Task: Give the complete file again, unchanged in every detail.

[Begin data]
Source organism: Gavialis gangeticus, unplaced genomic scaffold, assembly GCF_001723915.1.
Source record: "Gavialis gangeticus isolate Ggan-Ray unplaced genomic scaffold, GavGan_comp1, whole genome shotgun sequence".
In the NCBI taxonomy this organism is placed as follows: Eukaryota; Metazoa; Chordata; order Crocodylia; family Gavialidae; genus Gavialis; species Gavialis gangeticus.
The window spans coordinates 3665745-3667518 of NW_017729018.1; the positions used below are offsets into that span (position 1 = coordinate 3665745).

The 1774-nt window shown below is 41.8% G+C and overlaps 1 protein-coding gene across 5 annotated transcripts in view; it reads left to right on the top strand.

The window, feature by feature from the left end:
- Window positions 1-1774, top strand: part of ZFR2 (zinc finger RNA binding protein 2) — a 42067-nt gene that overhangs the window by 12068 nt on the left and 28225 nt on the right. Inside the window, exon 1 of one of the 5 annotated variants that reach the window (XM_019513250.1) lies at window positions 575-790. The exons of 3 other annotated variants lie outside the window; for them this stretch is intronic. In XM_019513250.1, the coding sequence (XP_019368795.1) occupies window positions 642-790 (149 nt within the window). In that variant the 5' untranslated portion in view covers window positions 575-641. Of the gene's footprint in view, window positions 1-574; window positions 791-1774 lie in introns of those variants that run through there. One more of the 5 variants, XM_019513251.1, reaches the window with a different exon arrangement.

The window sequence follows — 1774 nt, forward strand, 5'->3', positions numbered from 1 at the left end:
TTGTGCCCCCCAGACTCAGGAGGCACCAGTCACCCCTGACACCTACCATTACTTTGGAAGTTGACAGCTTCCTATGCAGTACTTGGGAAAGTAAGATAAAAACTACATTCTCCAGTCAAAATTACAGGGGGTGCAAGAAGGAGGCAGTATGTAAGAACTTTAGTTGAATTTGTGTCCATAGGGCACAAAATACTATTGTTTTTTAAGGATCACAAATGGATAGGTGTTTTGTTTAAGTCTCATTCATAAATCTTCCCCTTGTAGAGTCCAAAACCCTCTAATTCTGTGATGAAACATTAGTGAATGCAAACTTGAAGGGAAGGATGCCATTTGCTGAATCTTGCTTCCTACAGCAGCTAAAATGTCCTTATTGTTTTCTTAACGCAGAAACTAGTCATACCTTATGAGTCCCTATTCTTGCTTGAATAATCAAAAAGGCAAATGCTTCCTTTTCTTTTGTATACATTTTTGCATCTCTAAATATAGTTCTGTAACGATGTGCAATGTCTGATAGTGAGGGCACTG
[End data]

Source organism: Gavialis gangeticus, unplaced genomic scaffold, assembly GCF_001723915.1.
Source record: "Gavialis gangeticus isolate Ggan-Ray unplaced genomic scaffold, GavGan_comp1, whole genome shotgun sequence".
In the NCBI taxonomy this organism is placed as follows: Eukaryota; Metazoa; Chordata; order Crocodylia; family Gavialidae; genus Gavialis; species Gavialis gangeticus.
The window spans coordinates 3665745-3667518 of NW_017729018.1; the positions used below are offsets into that span (position 1 = coordinate 3665745).

The 1774-nt window shown below is 41.8% G+C and overlaps 1 protein-coding gene across 5 annotated transcripts in view; it reads left to right on the top strand.

The window, feature by feature from the left end:
- Window positions 1-1774, top strand: part of ZFR2 (zinc finger RNA binding protein 2) — a 42067-nt gene that overhangs the window by 12068 nt on the left and 28225 nt on the right. Inside the window, exon 1 of one of the 5 annotated variants that reach the window (XM_019513250.1) lies at window positions 575-790. The exons of 3 other annotated variants lie outside the window; for them this stretch is intronic. In XM_019513250.1, the coding sequence (XP_019368795.1) occupies window positions 642-790 (149 nt within the window). In that variant the 5' untranslated portion in view covers window positions 575-641. Of the gene's footprint in view, window positions 1-574; window positions 791-1774 lie in introns of those variants that run through there. One more of the 5 variants, XM_019513251.1, reaches the window with a different exon arrangement.

The window sequence follows — 1774 nt, forward strand, 5'->3', positions numbered from 1 at the left end:
TTGTGCCCCCCAGACTCAGGAGGCACCAGTCACCCCTGACACCTACCATTACTTTGGAAGTTGACAGCTTCCTATGCAGTACTTGGGAAAGTAAGATAAAAACTACATTCTCCAGTCAAAATTACAGGGGGTGCAAGAAGGAGGCAGTATGTAAGAACTTTAGTTGAATTTGTGTCCATAGGGCACAAAATACTATTGTTTTTTAAGGATCACAAATGGATAGGTGTTTTGTTTAAGTCTCATTCATAAATCTTCCCCTTGTAGAGTCCAAAACCCTCTAATTCTGTGATGAAACATTAGTGAATGCAAACTTGAAGGGAAGGATGCCATTTGCTGAATCTTGCTTCCTACAGCAGCTAAAATGTCCTTATTGTTTTCTTAACGCAGAAACTAGTCATACCTTATGAGTCCCTATTCTTGCTTGAATAATCAAAAAGGCAAATGCTTCCTTTTCTTTTGTATACATTTTTGCATCTCTAAATATAGTTCTGTAACGATGTGCAATGTCTGATAGTGAGGGCACTG